Digital news bytes
In true sleeping-with-the-enemy style, Sega has announced that it will start producing game software for two of its stiffest console competitors-Nintendo’s Game Boy and Bandai’s Wonder Swan portable player. Eager to recoup fiscal net losses of US$368 million, Sega has turned to its rivals in hopes of tapping new profit pools. The first title to come out of the deal will launch this fall, and is rumored to be Sega’s popular Sakura Taisen game.
Glendale, California-based Knowledge Adventure is gearing up to add two new licensed CD-ROMs to its PlayZone line this winter. Based on Jim Henson Television’s preschool tube hit, Bear in the Big Blue House teaches kids ages three to six
about the five senses as they explore the Big Blue House. BBC bright star Noddy will go digital in Noddy: Playtime in Toyland, a 3-D title that teaches the four to six crowd curriculum skills through arcade-style play. Both games will hit retail shelves in time for the holidays with an estimated street price of US$30 each.
THQ, keeper of console licenses for hot properties like the Rugrats, the WWF and Star Wars, has acquired Pacific Coast Power & Light, a San Jose, California-based software studio specializing in PlayStation and Nintendo 64 game development. THQ will need the extra expertise to deliver its ambitious release schedule, which includes: Yoda Stories (CGB, fall, US$29.99); Disney/Pixar Toy Story 2 (CGB, fall, US$29.99); Rugrats: Studio Tour (PlayStation, winter, US$39.99) and Rugrats: Time Machine (CGB, winter, US$29.99).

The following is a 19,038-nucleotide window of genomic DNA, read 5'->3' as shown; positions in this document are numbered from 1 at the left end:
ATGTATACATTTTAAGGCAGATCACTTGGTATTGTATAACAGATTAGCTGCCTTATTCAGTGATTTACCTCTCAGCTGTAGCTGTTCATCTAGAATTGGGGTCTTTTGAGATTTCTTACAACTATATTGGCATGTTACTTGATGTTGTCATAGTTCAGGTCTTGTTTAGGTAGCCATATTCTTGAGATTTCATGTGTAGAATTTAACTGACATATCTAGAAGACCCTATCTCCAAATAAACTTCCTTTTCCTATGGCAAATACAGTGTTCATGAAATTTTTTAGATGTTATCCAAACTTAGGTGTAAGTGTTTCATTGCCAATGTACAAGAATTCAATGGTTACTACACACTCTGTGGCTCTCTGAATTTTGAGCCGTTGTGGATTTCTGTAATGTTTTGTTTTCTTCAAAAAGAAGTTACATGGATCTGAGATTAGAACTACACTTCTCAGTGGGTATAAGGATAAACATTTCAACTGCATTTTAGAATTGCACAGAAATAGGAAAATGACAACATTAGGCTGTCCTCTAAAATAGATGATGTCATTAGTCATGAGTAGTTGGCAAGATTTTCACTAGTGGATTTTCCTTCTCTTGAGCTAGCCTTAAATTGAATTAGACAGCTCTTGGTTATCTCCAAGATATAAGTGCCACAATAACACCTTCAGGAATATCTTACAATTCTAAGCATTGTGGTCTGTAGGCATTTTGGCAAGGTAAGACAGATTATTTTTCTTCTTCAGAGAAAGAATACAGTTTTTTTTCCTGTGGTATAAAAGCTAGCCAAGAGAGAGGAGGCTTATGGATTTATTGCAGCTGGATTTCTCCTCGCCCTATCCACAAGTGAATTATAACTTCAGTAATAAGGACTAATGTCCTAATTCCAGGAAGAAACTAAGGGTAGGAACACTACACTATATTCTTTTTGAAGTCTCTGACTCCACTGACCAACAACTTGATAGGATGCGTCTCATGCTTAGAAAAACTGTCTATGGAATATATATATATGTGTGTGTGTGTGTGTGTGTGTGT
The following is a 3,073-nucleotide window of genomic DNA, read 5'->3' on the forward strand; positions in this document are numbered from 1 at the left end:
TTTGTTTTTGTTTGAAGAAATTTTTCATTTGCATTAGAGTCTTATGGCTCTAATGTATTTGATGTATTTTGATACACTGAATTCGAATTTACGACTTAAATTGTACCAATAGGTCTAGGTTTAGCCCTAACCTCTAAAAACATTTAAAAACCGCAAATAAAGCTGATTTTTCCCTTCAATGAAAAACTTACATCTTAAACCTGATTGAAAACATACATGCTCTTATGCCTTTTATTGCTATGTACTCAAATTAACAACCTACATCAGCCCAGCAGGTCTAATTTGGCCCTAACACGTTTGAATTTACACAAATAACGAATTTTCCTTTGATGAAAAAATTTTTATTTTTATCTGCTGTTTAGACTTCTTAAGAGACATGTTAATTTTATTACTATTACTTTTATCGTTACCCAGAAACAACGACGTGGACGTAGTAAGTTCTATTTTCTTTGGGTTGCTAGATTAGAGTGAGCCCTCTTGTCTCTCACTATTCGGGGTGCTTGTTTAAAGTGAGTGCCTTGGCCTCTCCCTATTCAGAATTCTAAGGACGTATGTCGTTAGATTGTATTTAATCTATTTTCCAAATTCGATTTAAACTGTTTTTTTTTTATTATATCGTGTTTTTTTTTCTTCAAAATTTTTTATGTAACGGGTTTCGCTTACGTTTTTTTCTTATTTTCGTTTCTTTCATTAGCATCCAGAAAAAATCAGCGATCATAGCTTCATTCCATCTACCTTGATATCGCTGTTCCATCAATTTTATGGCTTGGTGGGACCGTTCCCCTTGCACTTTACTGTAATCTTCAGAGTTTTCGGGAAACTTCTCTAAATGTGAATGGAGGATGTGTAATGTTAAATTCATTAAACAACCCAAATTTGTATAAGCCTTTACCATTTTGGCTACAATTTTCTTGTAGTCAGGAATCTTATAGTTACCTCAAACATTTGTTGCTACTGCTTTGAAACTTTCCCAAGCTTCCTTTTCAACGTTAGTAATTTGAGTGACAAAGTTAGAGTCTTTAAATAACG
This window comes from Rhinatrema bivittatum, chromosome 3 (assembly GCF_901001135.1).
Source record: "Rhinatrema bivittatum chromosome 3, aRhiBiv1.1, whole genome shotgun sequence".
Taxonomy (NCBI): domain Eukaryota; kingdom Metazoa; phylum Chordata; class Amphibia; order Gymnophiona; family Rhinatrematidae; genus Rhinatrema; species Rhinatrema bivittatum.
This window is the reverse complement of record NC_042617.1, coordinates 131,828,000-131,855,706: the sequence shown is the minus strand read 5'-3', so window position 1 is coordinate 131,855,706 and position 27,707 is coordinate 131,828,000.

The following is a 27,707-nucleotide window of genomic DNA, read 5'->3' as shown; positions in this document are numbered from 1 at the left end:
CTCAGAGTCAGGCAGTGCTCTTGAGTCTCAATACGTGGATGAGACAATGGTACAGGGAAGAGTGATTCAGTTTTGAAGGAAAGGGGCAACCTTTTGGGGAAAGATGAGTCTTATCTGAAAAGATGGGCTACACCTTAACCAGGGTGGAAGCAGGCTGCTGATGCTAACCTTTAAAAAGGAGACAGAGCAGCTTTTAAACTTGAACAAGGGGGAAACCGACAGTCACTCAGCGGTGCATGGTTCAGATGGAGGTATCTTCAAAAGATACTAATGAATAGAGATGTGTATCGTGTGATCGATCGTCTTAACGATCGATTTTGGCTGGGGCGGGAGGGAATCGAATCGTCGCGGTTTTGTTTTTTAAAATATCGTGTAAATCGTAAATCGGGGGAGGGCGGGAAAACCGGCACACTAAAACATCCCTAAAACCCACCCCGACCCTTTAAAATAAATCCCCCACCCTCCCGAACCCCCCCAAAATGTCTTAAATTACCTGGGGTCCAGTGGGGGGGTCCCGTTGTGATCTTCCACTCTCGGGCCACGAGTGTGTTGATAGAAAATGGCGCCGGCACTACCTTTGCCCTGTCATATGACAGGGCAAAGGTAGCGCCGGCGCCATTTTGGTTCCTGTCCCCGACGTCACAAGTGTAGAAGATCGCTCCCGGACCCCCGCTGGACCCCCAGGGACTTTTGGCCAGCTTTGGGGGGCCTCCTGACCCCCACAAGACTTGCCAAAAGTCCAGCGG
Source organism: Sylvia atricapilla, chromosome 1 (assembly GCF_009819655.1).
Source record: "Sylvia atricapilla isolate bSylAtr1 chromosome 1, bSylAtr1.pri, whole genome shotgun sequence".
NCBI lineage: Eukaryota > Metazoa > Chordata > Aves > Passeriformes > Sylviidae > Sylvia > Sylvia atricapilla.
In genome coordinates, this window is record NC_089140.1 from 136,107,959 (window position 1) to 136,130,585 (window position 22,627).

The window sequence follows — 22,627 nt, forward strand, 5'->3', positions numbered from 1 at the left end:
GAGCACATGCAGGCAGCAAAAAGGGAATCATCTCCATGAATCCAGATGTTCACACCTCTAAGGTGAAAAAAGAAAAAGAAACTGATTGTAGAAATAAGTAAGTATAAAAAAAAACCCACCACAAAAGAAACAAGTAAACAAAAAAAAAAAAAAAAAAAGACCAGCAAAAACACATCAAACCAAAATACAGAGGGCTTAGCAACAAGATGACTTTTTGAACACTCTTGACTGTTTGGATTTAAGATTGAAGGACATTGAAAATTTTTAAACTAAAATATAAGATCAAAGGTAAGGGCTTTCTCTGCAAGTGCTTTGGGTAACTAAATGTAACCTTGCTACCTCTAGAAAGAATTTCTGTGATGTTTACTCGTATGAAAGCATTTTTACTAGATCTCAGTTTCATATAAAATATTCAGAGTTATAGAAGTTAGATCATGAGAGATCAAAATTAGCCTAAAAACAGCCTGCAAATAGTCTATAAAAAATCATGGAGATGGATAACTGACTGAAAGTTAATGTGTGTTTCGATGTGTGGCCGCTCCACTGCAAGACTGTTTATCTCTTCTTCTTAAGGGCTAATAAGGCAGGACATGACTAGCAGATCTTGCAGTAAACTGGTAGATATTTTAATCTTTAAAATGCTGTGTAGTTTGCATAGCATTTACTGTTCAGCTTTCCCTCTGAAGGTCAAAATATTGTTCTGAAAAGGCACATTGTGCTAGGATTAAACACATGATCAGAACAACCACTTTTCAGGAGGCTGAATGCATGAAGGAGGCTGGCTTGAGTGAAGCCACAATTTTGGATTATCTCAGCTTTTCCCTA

The Good Ol’ Duke Boys and General Lee will make their digital debut in November as Southpeak Interactive (Cary, North Carolina) steps up production on PlayStation title Dukes of Hazzard-Racing for Home. Aimed at boys ages 14 and up, the US$39.95 driving game follows Bo and Luke Duke on a cross-county race to win enough money to save their farm from foreclosure. Southpeak will release a US$34.95 PC CD-ROM version of the game in first quarter 2000.
City, California’s Electronic Arts has inked a three-year deal for the exclusive interactive rights to publish PC titles starring U.S. ice queen Michelle Kwan. Skedded for a holiday 1999 release, Michelle Kwan Championship Figure Skating will be the first game to come out of the agreement. The title, which targets girls ages eight to 13, allows players to choreograph routines, design costumes and e-mail highlights of their performances to friends.